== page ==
The healthcare industry allows patients to enroll in multiple health insurance plans. For instance, a patient may be covered by their employer-provided insurance plan, as well as via a spouse’s insurance plan. Or, a patient may be covered under their own plan as well as through a parent’s insurance.
However, being enrolled in multiple health insurance plans can lead to an overlap or duplication of benefits. To avoid this, Centers for Medicare and Medicaid Services (CMS) has a set of provisions referred to as Coordination of Benefits or COB.
What is COB?
COB is a medical billing process that applies to a patient that is covered under more than one health insurance plan. It requires that payment of benefits be coordinated by all health insurance plans to avoid over-insurance or duplication of benefits.
Essentially, the COB process determines whether each health insurance company is a primary or secondary payer. With COB, it is much easier to determine the responsibilities of the primary payer and settle on the contribution, if any, of the secondary payer when processing the medical claims. Under COB, the payment of benefits must be coordinated by all health insurance plans prior to payout. This helps generate the correct bill, reimburse claims, and manage a hospital’s revenue cycle.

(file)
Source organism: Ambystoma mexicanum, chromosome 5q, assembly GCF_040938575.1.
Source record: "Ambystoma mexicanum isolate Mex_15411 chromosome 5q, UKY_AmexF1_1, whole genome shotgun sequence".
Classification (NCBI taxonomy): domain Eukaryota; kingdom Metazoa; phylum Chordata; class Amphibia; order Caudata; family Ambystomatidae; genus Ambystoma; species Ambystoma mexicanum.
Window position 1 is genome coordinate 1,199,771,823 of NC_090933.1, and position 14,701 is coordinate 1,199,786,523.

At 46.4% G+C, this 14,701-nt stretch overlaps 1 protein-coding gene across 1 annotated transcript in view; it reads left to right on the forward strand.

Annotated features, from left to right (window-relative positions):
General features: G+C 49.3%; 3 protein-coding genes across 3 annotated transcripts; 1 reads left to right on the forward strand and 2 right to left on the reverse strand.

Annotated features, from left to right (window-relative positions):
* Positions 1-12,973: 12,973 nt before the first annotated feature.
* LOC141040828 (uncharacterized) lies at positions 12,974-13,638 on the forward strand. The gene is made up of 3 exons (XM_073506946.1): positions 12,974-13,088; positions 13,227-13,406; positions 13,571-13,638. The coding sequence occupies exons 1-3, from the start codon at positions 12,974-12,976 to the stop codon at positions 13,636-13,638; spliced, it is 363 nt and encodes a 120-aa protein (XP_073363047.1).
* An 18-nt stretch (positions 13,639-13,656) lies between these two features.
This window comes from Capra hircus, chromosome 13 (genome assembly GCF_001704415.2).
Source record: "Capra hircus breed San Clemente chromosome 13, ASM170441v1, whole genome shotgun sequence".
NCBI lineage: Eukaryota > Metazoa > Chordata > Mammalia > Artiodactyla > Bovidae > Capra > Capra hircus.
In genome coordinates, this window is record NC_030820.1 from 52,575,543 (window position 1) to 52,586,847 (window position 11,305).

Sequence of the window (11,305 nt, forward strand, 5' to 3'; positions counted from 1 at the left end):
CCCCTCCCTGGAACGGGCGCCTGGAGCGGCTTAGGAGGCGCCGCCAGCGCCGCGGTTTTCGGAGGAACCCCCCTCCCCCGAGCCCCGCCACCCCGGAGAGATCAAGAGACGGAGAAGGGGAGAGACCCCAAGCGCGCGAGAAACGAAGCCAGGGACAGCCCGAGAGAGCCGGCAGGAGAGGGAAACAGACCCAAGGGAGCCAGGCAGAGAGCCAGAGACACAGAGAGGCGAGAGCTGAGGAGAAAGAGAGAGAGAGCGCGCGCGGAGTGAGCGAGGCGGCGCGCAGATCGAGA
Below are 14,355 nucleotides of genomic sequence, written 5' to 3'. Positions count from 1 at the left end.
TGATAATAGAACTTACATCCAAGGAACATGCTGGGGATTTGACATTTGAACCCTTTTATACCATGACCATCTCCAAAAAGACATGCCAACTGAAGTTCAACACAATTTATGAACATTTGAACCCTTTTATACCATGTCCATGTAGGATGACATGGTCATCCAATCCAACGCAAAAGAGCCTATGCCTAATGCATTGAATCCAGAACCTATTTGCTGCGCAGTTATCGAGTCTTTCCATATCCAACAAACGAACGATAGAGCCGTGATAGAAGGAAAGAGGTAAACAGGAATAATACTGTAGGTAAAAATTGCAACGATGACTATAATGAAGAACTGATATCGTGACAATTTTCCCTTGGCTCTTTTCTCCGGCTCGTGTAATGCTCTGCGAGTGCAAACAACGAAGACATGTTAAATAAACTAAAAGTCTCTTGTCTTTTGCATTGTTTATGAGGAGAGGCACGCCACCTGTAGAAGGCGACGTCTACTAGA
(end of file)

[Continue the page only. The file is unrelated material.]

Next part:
The Purpose of the COB Process
Coordination of Benefits serves a few purposes. As mentioned above, it ensures that the primary payer (whether Medicare or another insurance company) pays out before any secondary payer(s), and, most importantly, prevents the duplication of payments if a patient is covered by more than one plan.
Additionally, it ensures that Medicare eligibility data is shared with the secondary payer(s) to ensure secondary payments are made. This Medicare eligibility data must be shared. In case of crossover, a agreement between Benefits Coordination & Recovery Center (BCRC) and private insurance companies (for the BCRC) is required. The COB process also identifies a Medicare beneficiary’s True Out of Pocket (TrOOP) expense, which is vital to the correct administration of the Part D benefits.
Medicare as Primary Payer under COB
The following are the situations where Medicare is required to pay as the primary payer:
Working Aged (Medicare beneficiary age 65 or Older) and Employer Group Health Plan (GHP):
- Medicare pays primarily if the individual’s age is 65 or above and is covered by GHP (either through current employment or spouse’s current employment), and the employer has fewer than 20 employees. In the case of more than 20 employees, Medicare is the secondary payer.
Coverage through COBRA (Consolidated Omnibus Budget Reconciliation Act of 1985)and Medicare:
- Medicare pays primary if the individual’s age is 65 or above.
- Medicare pays primary if the individual is disabled.
Retiree Health Plans:
- Medicare pays primary if the individual’s age is 65 or above and has an employer retirement plan.